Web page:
But Fayez’s problems were not over. During the same period, Israeli bulldozers worked beside his land every day to build a factory for the Geshuri Advanced Technologies company manufacturing agrochemicals.

“They moved it here because it was too dangerous and people in Israel complained,” he says.

The practice of locating polluting industries on Palestinian land is a common one. Permits are easier to come by and the Israeli government is keen to promote business on the other side of the Green Line, which demarcates the 1948 ceasefire line. Local Palestinian labour is also cheaper.

There are currently 12 Israeli industrial zones and hundreds of factories located inside the West Bank. This is because the majority of Israeli Environmental Law either does not apply or is not enforced in the occupied territories, making it “a paradise for environmental crime that affects life on both sides of the Green Line,” according to Gidon Bromberg, the executive director of EcoPeace Middle East.

“We didn’t realise how bad it was until 1989, during the khamseeni when the wind direction reverses,” Fayez told al-Araby al-Jadeed. “We came down to the farm one morning and saw all the ground white with powder blown in from the factory. All our crops died.”

After this, Fayez started working with his neighbours on both sides of the Green Line to sue the chemical factories. The action was unsuccessful, but he realised something important:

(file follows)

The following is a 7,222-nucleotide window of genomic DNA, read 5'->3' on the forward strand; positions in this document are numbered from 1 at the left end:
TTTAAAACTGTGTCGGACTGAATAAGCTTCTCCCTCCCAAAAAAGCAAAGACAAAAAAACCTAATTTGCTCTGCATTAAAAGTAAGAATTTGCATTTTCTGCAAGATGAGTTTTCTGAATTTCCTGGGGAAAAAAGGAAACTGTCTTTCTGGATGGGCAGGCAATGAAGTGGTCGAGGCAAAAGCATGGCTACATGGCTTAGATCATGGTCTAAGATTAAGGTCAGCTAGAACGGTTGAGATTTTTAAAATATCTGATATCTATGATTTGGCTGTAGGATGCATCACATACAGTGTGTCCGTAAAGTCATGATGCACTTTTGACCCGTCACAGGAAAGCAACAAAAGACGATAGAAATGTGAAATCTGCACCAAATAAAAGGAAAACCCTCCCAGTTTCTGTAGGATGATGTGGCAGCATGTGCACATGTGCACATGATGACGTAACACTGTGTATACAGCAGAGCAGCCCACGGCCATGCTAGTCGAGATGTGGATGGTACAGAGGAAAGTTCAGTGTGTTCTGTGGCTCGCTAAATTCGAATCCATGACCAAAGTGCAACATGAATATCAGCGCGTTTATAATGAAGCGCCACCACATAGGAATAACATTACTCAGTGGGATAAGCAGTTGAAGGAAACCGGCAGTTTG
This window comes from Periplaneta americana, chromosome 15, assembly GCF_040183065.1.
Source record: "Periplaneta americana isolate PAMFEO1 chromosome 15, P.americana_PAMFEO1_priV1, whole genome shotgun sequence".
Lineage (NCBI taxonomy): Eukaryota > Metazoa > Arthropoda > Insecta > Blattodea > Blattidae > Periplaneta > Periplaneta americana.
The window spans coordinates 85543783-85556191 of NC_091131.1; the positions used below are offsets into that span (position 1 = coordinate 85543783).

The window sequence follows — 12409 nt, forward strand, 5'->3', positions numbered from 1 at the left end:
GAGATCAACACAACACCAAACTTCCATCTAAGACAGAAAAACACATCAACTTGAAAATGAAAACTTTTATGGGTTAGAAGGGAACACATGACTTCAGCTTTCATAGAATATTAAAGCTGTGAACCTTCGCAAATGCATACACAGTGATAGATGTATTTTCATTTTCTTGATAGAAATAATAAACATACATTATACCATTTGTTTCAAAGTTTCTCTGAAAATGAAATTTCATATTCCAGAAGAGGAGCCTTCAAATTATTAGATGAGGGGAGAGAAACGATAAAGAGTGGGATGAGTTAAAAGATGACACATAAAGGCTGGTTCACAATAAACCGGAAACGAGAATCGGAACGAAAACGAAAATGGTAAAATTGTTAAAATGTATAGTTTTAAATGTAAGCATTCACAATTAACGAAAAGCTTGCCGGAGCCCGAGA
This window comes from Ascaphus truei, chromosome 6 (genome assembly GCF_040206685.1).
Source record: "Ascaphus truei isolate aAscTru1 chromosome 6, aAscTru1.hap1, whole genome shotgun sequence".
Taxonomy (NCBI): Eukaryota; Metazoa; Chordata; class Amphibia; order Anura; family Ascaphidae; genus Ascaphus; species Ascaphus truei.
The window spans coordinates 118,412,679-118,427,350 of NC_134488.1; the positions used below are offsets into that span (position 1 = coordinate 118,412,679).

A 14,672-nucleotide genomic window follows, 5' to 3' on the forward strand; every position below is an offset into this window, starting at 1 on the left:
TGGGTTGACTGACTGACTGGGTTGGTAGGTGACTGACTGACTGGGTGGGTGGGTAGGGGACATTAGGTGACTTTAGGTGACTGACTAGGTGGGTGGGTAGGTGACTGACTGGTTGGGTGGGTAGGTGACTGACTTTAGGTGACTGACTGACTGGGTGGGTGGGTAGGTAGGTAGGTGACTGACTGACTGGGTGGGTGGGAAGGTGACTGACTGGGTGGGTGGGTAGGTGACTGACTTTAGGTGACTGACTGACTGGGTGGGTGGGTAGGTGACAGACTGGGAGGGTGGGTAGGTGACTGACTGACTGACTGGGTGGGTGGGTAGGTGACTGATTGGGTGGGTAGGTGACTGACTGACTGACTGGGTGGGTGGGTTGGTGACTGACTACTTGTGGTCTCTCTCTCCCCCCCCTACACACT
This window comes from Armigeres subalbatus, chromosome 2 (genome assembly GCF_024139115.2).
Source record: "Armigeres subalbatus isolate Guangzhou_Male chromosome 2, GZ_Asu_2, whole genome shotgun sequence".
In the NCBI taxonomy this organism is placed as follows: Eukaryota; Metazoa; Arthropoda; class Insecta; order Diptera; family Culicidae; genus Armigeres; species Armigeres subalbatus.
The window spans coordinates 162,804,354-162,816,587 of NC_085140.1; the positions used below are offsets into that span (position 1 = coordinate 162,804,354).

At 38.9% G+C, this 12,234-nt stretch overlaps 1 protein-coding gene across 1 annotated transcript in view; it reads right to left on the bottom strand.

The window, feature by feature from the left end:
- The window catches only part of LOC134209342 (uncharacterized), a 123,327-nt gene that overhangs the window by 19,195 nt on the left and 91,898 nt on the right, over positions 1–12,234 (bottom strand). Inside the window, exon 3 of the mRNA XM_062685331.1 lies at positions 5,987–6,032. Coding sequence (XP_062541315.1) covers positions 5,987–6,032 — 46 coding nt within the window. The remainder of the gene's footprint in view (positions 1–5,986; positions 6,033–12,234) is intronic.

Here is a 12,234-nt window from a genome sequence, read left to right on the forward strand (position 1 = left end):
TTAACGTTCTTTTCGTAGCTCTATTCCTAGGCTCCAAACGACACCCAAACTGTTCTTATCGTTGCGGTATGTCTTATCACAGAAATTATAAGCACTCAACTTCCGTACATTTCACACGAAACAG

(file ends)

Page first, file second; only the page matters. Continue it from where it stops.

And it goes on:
“If I couldn’t change the factories, at least I could change myself and my farm,” he says. “That was when I stopped using chemicals. The Palestinian Agricultural Relief Committees helped me to put up greenhouses to protect my crops from pollution and by 2000, all my production was organic.”

But then the second intifada started, and a whole new set of problems began to plague the Taneebs and their farming enterprise.

“The farm was demolished by the Israelis three times during the Intifada, and then in 2003 they fenced it off with razorwire. It took us until 2005 to get back onto the land, and by then the Wall was being built right across the farm. We lost 20 dunums of the 32 we had — 60 percent of our land! Now we have to rent land from our neighbour,” says Fayez.

The case of the Taneebs is not unique. The barrier, 85 percent of which is constructed on Palestinian land rather than following the Green Line, isolates thousands of Palestinian farmers from their land. Stop the Wall estimate that, when the Wall is completed, 78 Palestinian villages and communities will be isolated in various ways, affecting over 266 000 people.

The permaculture of resistance

Israel’s separation wall, here around Abu Dis near Jerusalem (Getty) But the battle is far from over as far as Fayez is concerned. In 2005, he became active with the local Popular Committee Against the Wall and Settlements and ended up working with a number of partners to coordinate a ‘Walk Along the Wall’ for international peace activists. Many of those who attended came from the ‘peace village’ of Tamera, a sustainable community based in Portugal.